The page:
Interpersonal Abuse: You Don't Have to Be Hit to Be Hurt

Relationships.  A popular subject of discussion with afternoon television-pseudo-psychologists, talk shows, movies and countless self-help books.  Relationships can be all-at-once exhilarating, frustrating, comforting and painful...reason being that we make these ties with others who are, like us, always in a process of changing and growing.  What is of particular

"Those who Those who CAN'T...teach." Not so fast!

"Those who can, do.  Those who can't, teach."  

I'm sure you've all heard that famous adage.  I used to use it myself!  Not anymore.

A few months ago I was following a discussion on LinkedIn about why many universities don't yet offer marketing classes in social media.  The majority of comments in the discussion seemed to be in agreement:  That many tenured marketing professors don't know much about social or digital media because neither existed when the educators were learning about marketing, and very few of them use digital platforms themselves. 

However, social and digital media can't continue to be ignored as new marketing channels.  So where do universities go to find teachers who can educate students on their use in the business world?  And if universities continue to disregard social media, where do students go to learn about it as a marketing tool?  The second of these two questions is easy, since students are doing it already.  They attend professional workshops through organizations like the American Marketing Association that offer programs on social media almost monthly!  With the cost of student memberships in professional associations being very reasonable, more and more scholars are turning to professional practitioners to educate them on new strategies and innovative models that they can't learn in the classroom.

But what about the answer to the first question:  Where do universities get teachers to educate their students on the use of digital and social media?  The answer is... the same:  Adjunct faculty - professional practitioners who are successfully using new channels to enhance marketing strategies, improve the customer experience and generate new revenue streams every day.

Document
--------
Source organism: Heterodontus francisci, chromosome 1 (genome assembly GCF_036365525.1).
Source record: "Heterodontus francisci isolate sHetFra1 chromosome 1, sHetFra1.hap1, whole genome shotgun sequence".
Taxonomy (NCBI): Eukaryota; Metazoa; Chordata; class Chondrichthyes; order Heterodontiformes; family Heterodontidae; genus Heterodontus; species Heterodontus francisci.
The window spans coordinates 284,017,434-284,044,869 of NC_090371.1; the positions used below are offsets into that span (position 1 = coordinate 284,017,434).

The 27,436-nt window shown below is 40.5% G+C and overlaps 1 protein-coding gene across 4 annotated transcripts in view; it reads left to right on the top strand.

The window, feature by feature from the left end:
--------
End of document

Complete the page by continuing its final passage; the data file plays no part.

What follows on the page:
Real world experience is the best teacher.  Case studies can provide excellent examples of both expected and unexpected scenarios.  Marketing professionals can read through suggested text books to identify whether the content is accurate or a bunch of philosophical garbage, and thus focus on those pieces that will provide the greatest value to the students.

I'm not dismissing the importance of a knowledgeable professor.  Clearly business professionals are not trained educators and can't always provide the nurturing, context and perspective that a skilled teacher can offer.  But with technology literally moving at the speed of light, sometimes an experienced grunt is more valuable than a highly educated officer.

Are QR Codes ready for primetime?

According to a recent article in Biz Report, "a survey conducted by research firm Russell Herder found that over half of repeat QR Code scanners only 'sometimes' feel they have received something of value for their efforts."

The article adds that when asked if they felt scanning a QR code was worthwhile, consumers responded:

• Always 3%
• Usually 28%
• Sometimes 52%
• Rarely 15%
• Never 2%

These findings don't necessarily indicate that QR codes don't work.  They only highlight that some businesses are using them effectively while others are not.  Even though QR codes are being used successfully in Europe, the technology is still new to retailers in the U.S.  So, much like other forms of digital marketing, there is going to be a learning curve.  Retailers just need to learn where the benefit threshold is for scanners, while showing patience as adoption of the technology attempts to takes root. 

We have experimented with QR codes at Goodwill of Greater Washington (GGW).  We post flyers in our stores with QR codes linking back to GGW's Foursquare site where users receive an exclusive discount.  It's a faster way of accessing the Foursquare offer without having to log onto the site through traditional channels.  While the scans have been limited so far, it doesn't cost us anything and provides an additional opportunity for customers to benefit from shopping at Goodwill.